Gun bills pending in state legislature
Published: Thursday, January 24th, 2013
The South Dakota legislature appears poised to fire a preemptive strike against expected federal gun control legislation with Republican District 4 Sen. Tim Begalka set to sponsor a bill in the legislature that would prohibit the government from confiscating firearms.
The bill is one of several gun control bills the legislature will take up during this year’s session. The bill is gaining support among state representatives, including those in District 30. District 30 Rep. Mike Verchio is among the supporters.
“I’m supporting four Second Amendment bills coming up,” he said. “Anything that gives us the right to bear arms.”
The bill comes on the heels of a controversial Wyoming legislative bill that would prohibit enforcement of gun control measures enacted by the U.S. government. State Rep. Kendell Kroeker (R-Evansville) has put forward a bill making it a felony to enforce in Wyoming any federal ban on assault weapons or high-capacity gun magazines. The bill, if passed, would enable Wyoming to put federal agents in prison for up to five years and be fined $50,000 for attempting to enforce such bans in Wyoming. It covers gun bans the federal government passes after Jan. 1.
“We want to get things ahead of the game,” Kroeker told the Huffington Post. “We take the Second Amendment seriously in Wyoming. I take an oath to uphold, support and defend the Constitution of the United States and the Constitution of Wyoming. I believe it is my duty to take that oath seriously. If the federal government is going to pass laws taking back our rights, it is our right as a state to defend those rights.”
District 30 Rep. Lance Russell said he has received many emails from District 30 asking him to submit similar proposals to the South Dakota legislature, and he has co-signed as a sponsor of a similar bill. He said the state already has a similar law in South Dakota that was passed by former state Rep. Kristi Noem. He said the new bill will add penalty provisions for violations.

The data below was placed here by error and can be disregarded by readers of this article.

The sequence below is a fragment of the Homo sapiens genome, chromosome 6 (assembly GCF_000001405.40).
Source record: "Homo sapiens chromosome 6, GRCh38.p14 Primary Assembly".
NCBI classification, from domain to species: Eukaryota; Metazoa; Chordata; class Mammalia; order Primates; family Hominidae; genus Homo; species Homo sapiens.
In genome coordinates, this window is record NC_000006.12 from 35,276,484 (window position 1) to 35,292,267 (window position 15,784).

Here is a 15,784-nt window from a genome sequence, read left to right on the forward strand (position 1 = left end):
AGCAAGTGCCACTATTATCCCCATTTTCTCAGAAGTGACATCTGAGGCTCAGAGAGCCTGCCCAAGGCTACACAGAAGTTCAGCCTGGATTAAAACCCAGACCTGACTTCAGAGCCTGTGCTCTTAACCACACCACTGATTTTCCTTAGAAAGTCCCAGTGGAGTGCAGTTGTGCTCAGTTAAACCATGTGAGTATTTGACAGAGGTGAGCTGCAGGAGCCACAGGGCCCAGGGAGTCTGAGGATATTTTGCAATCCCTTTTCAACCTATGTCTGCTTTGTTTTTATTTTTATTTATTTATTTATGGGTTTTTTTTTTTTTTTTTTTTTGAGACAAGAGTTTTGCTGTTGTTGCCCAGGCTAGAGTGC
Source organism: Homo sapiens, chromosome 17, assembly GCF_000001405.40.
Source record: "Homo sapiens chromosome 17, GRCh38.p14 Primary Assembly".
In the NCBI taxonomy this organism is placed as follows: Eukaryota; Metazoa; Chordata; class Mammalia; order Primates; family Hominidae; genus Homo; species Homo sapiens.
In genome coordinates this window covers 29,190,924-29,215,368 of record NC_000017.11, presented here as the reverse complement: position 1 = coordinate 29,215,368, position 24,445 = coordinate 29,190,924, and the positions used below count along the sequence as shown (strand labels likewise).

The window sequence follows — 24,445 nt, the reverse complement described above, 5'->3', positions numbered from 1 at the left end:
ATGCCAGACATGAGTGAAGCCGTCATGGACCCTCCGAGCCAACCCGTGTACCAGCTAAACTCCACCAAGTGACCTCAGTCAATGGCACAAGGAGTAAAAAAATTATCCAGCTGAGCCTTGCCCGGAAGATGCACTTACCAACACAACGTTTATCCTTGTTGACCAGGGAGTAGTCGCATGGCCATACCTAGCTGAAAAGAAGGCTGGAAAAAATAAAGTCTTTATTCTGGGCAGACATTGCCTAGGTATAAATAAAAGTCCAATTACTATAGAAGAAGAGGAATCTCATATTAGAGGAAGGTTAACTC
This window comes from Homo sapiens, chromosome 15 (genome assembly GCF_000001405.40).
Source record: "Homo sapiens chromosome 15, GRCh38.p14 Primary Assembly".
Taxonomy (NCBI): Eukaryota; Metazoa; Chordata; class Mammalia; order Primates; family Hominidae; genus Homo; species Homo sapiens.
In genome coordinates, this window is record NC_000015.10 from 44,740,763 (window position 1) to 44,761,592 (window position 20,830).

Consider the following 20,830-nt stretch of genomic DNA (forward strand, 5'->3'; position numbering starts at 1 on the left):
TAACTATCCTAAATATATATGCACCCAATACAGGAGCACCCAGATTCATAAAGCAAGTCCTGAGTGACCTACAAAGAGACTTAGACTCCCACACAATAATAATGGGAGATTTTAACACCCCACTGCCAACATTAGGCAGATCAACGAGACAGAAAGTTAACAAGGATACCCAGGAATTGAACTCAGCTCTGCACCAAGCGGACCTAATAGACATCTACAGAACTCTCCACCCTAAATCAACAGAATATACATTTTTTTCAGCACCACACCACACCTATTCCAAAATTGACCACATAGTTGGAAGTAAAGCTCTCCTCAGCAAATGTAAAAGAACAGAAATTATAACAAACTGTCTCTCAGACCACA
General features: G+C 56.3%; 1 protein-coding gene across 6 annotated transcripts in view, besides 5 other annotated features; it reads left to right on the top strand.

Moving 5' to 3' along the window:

“Our Second Amendment rights are under the most serious and sustained attack in years,” Russell said. “This is a very scary time and I believe the state has an obligation to defend the rights of our citizens.”
Whether or not such a piece of legislation would hold up in court is another story. Verchio said it is important to pass the legislation before the federal government takes too much action on gun control.
“Once that is in our law and a federal law is made after that, we stand a chance at beating them (in court),” he said. “If you do it after that, you stand about zero chance at beating them.”
In the Huffington Post article, Jeffrey Fisher, a Stanford University law professor and former Supreme Court clerk, said “it is elementary that a state cannot pass a statute that blocks enforcement of an otherwise enforceable federal law.”
Under the supremacy clause of the U.S. Constitution, federal laws take precedence over state laws. States can only opt out of federal mandates connected to accepting federal funds, as the Supreme Court recently reaffirmed in declaring the Affordable Care Act’s Medicaid expansion program to be voluntary for states.
District 30 Sen. Bruce Rampelberg said he has read Wyoming’s bill, and while he likes the idea of getting the federal government out of people’s personal lives, he doubts the state would prevail over the federal government when push comes to shove.
“I believe the feds interpret the commerce clause to give them the authority to enforce federal regulations,” he said.
Verchio said a possible showdown with the federal government won’t be enough to dissuade him from passing such proposed legislation.
“I’ll let (South Dakota Attorney General) Marty Jackley worry about that,” he said. “Our attorney general is pretty tough.”
Convicted felons are not allowed to be in possession of firearms and cannot receive a concealed carry permit. Custer County Sheriff Rick Wheeler said someone must have lived in the county for 30 days to apply for such a permit. Although most people who apply get a permit, each application is examined.
Wheeler said if an applicant has an "iffy" track record in terms of criminal history, they are interviewed before a permit is issued—especially if there are domestic violence issues in their past.
As far as the potential for a federal mandate handed down that would require his department to confiscate guns, Wheeler declined to comment, but did say it was a Second Amendment issue.
“It’s just something I hope never happens,” he said.
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